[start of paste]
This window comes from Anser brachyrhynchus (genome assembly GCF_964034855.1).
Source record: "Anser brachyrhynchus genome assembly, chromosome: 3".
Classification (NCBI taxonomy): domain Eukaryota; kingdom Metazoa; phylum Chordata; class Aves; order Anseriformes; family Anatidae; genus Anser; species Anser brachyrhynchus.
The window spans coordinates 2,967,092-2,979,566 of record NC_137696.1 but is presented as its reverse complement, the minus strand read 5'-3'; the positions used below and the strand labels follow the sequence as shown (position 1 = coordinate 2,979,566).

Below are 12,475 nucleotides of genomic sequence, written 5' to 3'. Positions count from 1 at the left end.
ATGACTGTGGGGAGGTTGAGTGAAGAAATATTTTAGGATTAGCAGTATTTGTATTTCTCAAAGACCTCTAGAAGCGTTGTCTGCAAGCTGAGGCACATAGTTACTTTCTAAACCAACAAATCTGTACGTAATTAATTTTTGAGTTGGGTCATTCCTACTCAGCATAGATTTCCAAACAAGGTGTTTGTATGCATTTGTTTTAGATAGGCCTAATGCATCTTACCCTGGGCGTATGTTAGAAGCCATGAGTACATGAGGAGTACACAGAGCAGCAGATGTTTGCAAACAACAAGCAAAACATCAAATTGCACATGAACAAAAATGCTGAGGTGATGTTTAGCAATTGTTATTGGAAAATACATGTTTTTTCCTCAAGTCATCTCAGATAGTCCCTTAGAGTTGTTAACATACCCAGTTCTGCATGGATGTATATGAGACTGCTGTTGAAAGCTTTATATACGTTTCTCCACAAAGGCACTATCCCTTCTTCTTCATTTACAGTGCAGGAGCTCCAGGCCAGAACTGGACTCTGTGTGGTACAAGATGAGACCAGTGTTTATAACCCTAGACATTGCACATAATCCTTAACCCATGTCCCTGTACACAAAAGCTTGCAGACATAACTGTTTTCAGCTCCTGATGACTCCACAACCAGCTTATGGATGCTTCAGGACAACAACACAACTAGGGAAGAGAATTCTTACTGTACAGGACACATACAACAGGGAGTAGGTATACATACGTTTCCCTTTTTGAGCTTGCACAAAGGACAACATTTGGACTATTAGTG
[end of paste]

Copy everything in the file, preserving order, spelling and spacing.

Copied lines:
This window comes from Anser brachyrhynchus (genome assembly GCF_964034855.1).
Source record: "Anser brachyrhynchus genome assembly, chromosome: 3".
Classification (NCBI taxonomy): domain Eukaryota; kingdom Metazoa; phylum Chordata; class Aves; order Anseriformes; family Anatidae; genus Anser; species Anser brachyrhynchus.
The window spans coordinates 2,967,092-2,979,566 of record NC_137696.1 but is presented as its reverse complement, the minus strand read 5'-3'; the positions used below and the strand labels follow the sequence as shown (position 1 = coordinate 2,979,566).

Below are 12,475 nucleotides of genomic sequence, written 5' to 3'. Positions count from 1 at the left end.
ATGACTGTGGGGAGGTTGAGTGAAGAAATATTTTAGGATTAGCAGTATTTGTATTTCTCAAAGACCTCTAGAAGCGTTGTCTGCAAGCTGAGGCACATAGTTACTTTCTAAACCAACAAATCTGTACGTAATTAATTTTTGAGTTGGGTCATTCCTACTCAGCATAGATTTCCAAACAAGGTGTTTGTATGCATTTGTTTTAGATAGGCCTAATGCATCTTACCCTGGGCGTATGTTAGAAGCCATGAGTACATGAGGAGTACACAGAGCAGCAGATGTTTGCAAACAACAAGCAAAACATCAAATTGCACATGAACAAAAATGCTGAGGTGATGTTTAGCAATTGTTATTGGAAAATACATGTTTTTTCCTCAAGTCATCTCAGATAGTCCCTTAGAGTTGTTAACATACCCAGTTCTGCATGGATGTATATGAGACTGCTGTTGAAAGCTTTATATACGTTTCTCCACAAAGGCACTATCCCTTCTTCTTCATTTACAGTGCAGGAGCTCCAGGCCAGAACTGGACTCTGTGTGGTACAAGATGAGACCAGTGTTTATAACCCTAGACATTGCACATAATCCTTAACCCATGTCCCTGTACACAAAAGCTTGCAGACATAACTGTTTTCAGCTCCTGATGACTCCACAACCAGCTTATGGATGCTTCAGGACAACAACACAACTAGGGAAGAGAATTCTTACTGTACAGGACACATACAACAGGGAGTAGGTATACATACGTTTCCCTTTTTGAGCTTGCACAAAGGACAACATTTGGACTATTAGTG